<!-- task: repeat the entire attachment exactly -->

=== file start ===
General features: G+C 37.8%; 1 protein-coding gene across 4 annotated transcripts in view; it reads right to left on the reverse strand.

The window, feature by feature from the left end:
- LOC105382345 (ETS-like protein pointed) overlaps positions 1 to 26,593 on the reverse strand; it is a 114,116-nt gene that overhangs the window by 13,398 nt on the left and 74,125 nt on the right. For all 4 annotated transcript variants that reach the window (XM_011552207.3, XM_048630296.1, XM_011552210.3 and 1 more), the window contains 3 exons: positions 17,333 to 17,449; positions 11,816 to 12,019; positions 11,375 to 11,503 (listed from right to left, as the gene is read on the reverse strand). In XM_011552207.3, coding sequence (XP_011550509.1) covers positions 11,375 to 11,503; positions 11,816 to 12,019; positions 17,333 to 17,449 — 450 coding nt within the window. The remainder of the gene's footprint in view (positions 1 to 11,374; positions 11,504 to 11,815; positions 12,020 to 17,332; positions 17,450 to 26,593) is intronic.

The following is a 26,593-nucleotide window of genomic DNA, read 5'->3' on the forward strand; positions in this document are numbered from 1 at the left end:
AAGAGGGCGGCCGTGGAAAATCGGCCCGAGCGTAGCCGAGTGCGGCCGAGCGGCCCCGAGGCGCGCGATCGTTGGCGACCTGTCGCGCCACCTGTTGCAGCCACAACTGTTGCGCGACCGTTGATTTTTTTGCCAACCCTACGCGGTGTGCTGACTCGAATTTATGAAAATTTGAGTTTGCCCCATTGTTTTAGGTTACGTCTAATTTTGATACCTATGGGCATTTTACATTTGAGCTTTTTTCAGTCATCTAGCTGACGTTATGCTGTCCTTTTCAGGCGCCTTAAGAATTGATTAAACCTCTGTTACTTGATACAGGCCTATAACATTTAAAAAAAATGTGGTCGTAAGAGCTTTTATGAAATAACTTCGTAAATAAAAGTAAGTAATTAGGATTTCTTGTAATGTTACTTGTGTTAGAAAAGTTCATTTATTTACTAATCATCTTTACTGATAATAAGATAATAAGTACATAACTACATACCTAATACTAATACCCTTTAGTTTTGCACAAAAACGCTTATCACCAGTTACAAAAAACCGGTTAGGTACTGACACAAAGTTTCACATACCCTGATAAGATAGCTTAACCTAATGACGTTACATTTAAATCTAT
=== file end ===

General features: G+C 37.8%; 1 protein-coding gene across 4 annotated transcripts in view; it reads right to left on the reverse strand.

The window, feature by feature from the left end:
- LOC105382345 (ETS-like protein pointed) overlaps positions 1 to 26,593 on the reverse strand; it is a 114,116-nt gene that overhangs the window by 13,398 nt on the left and 74,125 nt on the right. For all 4 annotated transcript variants that reach the window (XM_011552207.3, XM_048630296.1, XM_011552210.3 and 1 more), the window contains 3 exons: positions 17,333 to 17,449; positions 11,816 to 12,019; positions 11,375 to 11,503 (listed from right to left, as the gene is read on the reverse strand). In XM_011552207.3, coding sequence (XP_011550509.1) covers positions 11,375 to 11,503; positions 11,816 to 12,019; positions 17,333 to 17,449 — 450 coding nt within the window. The remainder of the gene's footprint in view (positions 1 to 11,374; positions 11,504 to 11,815; positions 12,020 to 17,332; positions 17,450 to 26,593) is intronic.

The following is a 26,593-nucleotide window of genomic DNA, read 5'->3' on the forward strand; positions in this document are numbered from 1 at the left end:
AAGAGGGCGGCCGTGGAAAATCGGCCCGAGCGTAGCCGAGTGCGGCCGAGCGGCCCCGAGGCGCGCGATCGTTGGCGACCTGTCGCGCCACCTGTTGCAGCCACAACTGTTGCGCGACCGTTGATTTTTTTGCCAACCCTACGCGGTGTGCTGACTCGAATTTATGAAAATTTGAGTTTGCCCCATTGTTTTAGGTTACGTCTAATTTTGATACCTATGGGCATTTTACATTTGAGCTTTTTTCAGTCATCTAGCTGACGTTATGCTGTCCTTTTCAGGCGCCTTAAGAATTGATTAAACCTCTGTTACTTGATACAGGCCTATAACATTTAAAAAAAATGTGGTCGTAAGAGCTTTTATGAAATAACTTCGTAAATAAAAGTAAGTAATTAGGATTTCTTGTAATGTTACTTGTGTTAGAAAAGTTCATTTATTTACTAATCATCTTTACTGATAATAAGATAATAAGTACATAACTACATACCTAATACTAATACCCTTTAGTTTTGCACAAAAACGCTTATCACCAGTTACAAAAAACCGGTTAGGTACTGACACAAAGTTTCACATACCCTGATAAGATAGCTTAACCTAATGACGTTACATTTAAATCTAT